Posts Tagged ‘Star Island’

About ten days ago, Ben and I returned from a stay at our last best place in the world, Star Island.  Pretty much we’ve been going there since before we can remember, and so it’s been part of our individual and combined family traditions forever.  I first arrived there at the age of eighteen months;  Ben was conceived there, and we are pretty sure we met there when we were four years old.  Our older child, Emily, went when she was a preschooler for the first time — thus securing the same kind of memory that we both held in our heads — and Abby’s first trip came when she was about nine months old, for an open up weekend in May.

My father-in-law helped build many of the buildings on the island and had a huge (now, forgotten by many) role in reopening Star Island after the second world war.  My mother-in-law came along with the kids, helping wherever she could, and making sure that her children had a great experience on this rocky, remote (and, in the 1950s) very rustic island with few services, drinking water imported by boat from Portsmouth, and one ship-to-shore radio telephone.

Over the years, generations of our family have had the same experience, and have gone to Star Island to spend a summer or an extended period of time working on what we call The Rock.  You really can’t go unless you can deal with seagulls, a couple of showers a week only, no cars, no televisions or media save what you might get from the wireless networks that can be up or down, and boat service that is sometimes subject to weather and engine failure.

And yet, we all pretty much remember it as the best time of our lives.  Where else can you spend the summer with just under 100 other young adults in a naturally pristine setting, feeling completely away from the rest of the world, working hard, playing hard, and drinking in the salt air and the starlight?  The shooting stars are better seen from the grass in front of the Star Island summerhouse or near the summer house; the swimming’s better in Smuttynose cove; the lime rickeys taste like nowhere else when they come from the Star Island Snack Bar.  It’s just the way it is.

And now, Abby.  Our second child is in the middle of that unparalleled experience and she is having the summer she, and we, always dreamed of.  She’s the fourteenth member of our family to spend a summer this way, and from all reports, it’s as magical as it ever was, as amazing as we dreamed it would be.  She’s sailing, trying out new jobs and helping out her friends, sun tanning and swimming, spending long days both working hard and celebrating summer in the perfect New Hampshire sea air.  And how bad can life be if you get up in the morning, gaze out the window, and see a sunrise and sailboats that look like a Childe Hassam painting every day?  Hassam, along with John Greenleaf Whittier and many of the top writers and artists of their day, flocked to the Isles of Shoals in the summer.  And we are fortunate enough to know why.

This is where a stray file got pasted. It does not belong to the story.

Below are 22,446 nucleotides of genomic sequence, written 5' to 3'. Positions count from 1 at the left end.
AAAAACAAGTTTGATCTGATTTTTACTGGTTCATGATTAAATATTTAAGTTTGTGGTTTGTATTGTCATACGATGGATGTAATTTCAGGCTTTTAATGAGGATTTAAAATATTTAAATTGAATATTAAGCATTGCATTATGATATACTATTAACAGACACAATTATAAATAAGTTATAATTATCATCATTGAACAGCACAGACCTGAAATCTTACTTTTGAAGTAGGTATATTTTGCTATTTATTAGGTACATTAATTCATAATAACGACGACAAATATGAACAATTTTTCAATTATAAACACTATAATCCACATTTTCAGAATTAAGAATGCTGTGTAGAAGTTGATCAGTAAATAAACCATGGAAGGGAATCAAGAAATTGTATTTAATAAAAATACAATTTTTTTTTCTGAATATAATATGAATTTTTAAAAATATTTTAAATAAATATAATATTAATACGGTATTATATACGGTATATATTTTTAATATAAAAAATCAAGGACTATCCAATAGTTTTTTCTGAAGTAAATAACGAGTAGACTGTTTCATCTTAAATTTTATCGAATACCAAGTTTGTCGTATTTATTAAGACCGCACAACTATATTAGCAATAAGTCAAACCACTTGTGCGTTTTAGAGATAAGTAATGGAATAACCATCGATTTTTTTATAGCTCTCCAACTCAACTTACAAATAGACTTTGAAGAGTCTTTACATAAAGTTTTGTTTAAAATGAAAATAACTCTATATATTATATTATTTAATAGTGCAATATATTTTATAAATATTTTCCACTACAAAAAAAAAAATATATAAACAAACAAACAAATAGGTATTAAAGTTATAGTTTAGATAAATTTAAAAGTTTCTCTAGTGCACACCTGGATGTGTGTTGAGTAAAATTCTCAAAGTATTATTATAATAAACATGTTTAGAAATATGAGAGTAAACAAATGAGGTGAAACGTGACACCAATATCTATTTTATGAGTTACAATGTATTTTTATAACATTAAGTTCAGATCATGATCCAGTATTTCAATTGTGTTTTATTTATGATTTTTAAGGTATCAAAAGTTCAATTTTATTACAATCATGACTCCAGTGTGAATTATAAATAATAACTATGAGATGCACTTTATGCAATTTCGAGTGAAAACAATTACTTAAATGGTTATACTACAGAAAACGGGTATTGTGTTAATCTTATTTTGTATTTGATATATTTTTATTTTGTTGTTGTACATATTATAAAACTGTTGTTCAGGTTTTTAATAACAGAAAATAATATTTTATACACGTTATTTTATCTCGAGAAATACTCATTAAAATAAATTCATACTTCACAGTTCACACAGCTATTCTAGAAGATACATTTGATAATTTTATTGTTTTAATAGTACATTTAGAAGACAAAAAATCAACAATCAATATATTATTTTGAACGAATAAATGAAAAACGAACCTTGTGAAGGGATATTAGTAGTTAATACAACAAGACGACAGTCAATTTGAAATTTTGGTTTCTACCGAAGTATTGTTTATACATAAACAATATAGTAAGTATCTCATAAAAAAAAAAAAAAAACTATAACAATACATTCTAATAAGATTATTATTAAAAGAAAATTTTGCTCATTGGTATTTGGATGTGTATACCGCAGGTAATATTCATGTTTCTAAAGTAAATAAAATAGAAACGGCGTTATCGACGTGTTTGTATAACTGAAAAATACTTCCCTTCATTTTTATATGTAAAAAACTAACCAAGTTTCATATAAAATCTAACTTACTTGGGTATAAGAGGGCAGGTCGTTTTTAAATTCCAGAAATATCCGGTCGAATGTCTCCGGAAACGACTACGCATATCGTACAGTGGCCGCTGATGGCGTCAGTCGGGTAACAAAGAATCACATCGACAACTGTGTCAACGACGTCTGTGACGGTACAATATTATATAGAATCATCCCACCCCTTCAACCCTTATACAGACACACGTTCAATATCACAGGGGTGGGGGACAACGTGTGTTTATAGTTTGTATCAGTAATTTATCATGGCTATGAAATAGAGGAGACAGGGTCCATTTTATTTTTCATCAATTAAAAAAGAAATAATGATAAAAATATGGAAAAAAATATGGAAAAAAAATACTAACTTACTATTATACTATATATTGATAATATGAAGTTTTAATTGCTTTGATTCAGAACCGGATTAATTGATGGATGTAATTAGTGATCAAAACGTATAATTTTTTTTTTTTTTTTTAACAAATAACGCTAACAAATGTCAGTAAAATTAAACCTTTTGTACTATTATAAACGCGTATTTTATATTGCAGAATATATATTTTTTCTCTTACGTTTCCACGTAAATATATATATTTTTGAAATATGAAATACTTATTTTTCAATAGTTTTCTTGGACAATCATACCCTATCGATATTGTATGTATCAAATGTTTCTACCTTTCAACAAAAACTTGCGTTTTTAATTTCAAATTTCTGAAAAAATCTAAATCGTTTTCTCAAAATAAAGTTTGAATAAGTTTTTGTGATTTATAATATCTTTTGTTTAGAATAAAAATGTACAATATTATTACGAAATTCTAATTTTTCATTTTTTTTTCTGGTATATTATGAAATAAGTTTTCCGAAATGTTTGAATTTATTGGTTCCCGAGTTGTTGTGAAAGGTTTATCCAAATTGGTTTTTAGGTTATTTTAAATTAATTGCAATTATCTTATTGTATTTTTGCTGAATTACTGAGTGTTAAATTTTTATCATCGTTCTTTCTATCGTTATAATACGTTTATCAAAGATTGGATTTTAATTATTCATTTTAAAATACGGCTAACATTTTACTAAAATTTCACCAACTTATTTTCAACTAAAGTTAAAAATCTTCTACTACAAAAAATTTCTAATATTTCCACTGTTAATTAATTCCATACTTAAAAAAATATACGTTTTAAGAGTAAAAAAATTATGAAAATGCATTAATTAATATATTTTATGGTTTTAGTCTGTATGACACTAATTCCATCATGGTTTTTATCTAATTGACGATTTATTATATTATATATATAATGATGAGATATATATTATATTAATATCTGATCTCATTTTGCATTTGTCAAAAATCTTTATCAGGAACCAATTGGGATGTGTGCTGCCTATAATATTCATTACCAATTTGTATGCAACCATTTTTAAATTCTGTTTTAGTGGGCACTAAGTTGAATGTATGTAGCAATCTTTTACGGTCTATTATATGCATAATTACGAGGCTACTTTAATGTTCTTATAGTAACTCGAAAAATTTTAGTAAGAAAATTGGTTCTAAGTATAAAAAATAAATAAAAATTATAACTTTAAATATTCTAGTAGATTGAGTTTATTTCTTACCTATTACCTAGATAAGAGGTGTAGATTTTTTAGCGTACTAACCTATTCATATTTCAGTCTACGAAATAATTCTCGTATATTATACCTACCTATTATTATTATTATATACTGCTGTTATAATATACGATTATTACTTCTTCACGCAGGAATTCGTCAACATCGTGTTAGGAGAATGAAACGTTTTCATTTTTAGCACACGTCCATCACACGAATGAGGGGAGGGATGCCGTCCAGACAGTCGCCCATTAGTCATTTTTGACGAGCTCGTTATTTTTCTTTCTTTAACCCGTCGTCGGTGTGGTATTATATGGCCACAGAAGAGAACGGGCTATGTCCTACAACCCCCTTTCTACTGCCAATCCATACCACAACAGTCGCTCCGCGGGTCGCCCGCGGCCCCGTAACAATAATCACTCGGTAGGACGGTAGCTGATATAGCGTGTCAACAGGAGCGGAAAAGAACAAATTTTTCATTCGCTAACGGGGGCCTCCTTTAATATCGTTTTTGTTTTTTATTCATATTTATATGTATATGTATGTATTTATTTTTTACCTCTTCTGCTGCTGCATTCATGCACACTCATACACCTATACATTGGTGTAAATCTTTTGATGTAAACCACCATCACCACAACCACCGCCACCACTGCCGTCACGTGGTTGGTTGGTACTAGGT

Photo of Abby on Star Island

A life like no other: Abby on Star Island, 2013

Before she went to Star this summer, Abby worried (as she has a tendency to do).  About whether she would have friends.  About whether she would like it. About (I think) whether she would disappoint us if she didn’t, given her family pedigree with the place.  About six hours after she left the dock in Portsmouth, bound for Star, I got a text:  “Made friends :>) ” And that was the start of this magical summer…the same one we’ve had, the same one our older daughter, Emily, had, and the same one we hope for the next generation of Soule…my nephew, Gabriel, now five months old.

With ongoing care and love, Star Island has endured, with its fishing cottages — dating to the early nineteenth century — and the grand hotel, built in the mid-1800s, preserved and still open for business.  The harbor’s the same, the scarlett pimpernel still blooms in the rocks.  The stars are still gorgeous at night, the water clear and pure, and the air brisk and clean.  Life is still very, very good on Star Island, thank heaven and earth.

And Number Fourteen’s on The Rock, working hard and having the summer of her life.  These gifts — given and received again — keeps bringing us blessings to celebrate, and to share.

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We drove to New Hampshire this weekend, looking forward to our “fourth annual pajama party” with two couples who are among our very closest friends.  We have known them for more years than I can easily count up, having met on Star Island, and through the years we have grown closer, sharing ups and downs of children, careers, our mutual celebrations – the mundane and glorious stuff of life.

This weekend was different, though. One of my friends is about to undergo a bilateral radical mastectomy – a surgery designed to not only take away the primary and secondary lesion found in her right breast, but to hopefully erase the possibility of cancer being found, in time, in her other breast.  She faces a preliminary surgery this week and the mastectomy will come the week after.

She is gutsy, my friend.  She set the table for dinner with place cards that carried this statement (author anonymous):  “Courage is looking fear right in the eye and saying, ‘Get the hell out of my way.  I’ve got things to do.'”  She has researched her procedure, she has planned her after-care, she has done everything she can to make this lousy turn of fortune go as well as it might.  Still, it sucks.